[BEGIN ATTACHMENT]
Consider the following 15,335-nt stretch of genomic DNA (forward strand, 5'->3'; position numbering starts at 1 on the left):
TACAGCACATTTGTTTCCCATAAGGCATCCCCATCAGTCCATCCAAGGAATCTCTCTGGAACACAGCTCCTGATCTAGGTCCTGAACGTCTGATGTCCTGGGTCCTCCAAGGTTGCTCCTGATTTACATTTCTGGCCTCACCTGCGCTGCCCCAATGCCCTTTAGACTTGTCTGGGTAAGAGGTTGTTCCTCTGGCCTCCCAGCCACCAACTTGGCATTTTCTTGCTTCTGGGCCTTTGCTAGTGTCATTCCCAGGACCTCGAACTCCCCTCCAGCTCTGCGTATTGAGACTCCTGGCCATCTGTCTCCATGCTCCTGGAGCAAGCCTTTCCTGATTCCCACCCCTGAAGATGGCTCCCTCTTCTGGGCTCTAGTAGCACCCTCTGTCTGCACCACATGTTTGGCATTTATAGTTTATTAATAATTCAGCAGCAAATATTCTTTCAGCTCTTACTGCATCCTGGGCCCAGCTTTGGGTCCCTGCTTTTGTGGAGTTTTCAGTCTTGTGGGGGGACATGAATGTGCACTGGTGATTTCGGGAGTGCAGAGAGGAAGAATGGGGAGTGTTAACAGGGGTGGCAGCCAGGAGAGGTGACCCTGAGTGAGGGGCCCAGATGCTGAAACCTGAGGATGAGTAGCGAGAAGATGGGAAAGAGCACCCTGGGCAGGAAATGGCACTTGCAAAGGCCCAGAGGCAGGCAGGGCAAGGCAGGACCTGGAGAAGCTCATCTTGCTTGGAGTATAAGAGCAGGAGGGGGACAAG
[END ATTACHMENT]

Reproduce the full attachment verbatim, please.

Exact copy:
Consider the following 15,335-nt stretch of genomic DNA (forward strand, 5'->3'; position numbering starts at 1 on the left):
TACAGCACATTTGTTTCCCATAAGGCATCCCCATCAGTCCATCCAAGGAATCTCTCTGGAACACAGCTCCTGATCTAGGTCCTGAACGTCTGATGTCCTGGGTCCTCCAAGGTTGCTCCTGATTTACATTTCTGGCCTCACCTGCGCTGCCCCAATGCCCTTTAGACTTGTCTGGGTAAGAGGTTGTTCCTCTGGCCTCCCAGCCACCAACTTGGCATTTTCTTGCTTCTGGGCCTTTGCTAGTGTCATTCCCAGGACCTCGAACTCCCCTCCAGCTCTGCGTATTGAGACTCCTGGCCATCTGTCTCCATGCTCCTGGAGCAAGCCTTTCCTGATTCCCACCCCTGAAGATGGCTCCCTCTTCTGGGCTCTAGTAGCACCCTCTGTCTGCACCACATGTTTGGCATTTATAGTTTATTAATAATTCAGCAGCAAATATTCTTTCAGCTCTTACTGCATCCTGGGCCCAGCTTTGGGTCCCTGCTTTTGTGGAGTTTTCAGTCTTGTGGGGGGACATGAATGTGCACTGGTGATTTCGGGAGTGCAGAGAGGAAGAATGGGGAGTGTTAACAGGGGTGGCAGCCAGGAGAGGTGACCCTGAGTGAGGGGCCCAGATGCTGAAACCTGAGGATGAGTAGCGAGAAGATGGGAAAGAGCACCCTGGGCAGGAAATGGCACTTGCAAAGGCCCAGAGGCAGGCAGGGCAAGGCAGGACCTGGAGAAGCTCATCTTGCTTGGAGTATAAGAGCAGGAGGGGGACAAG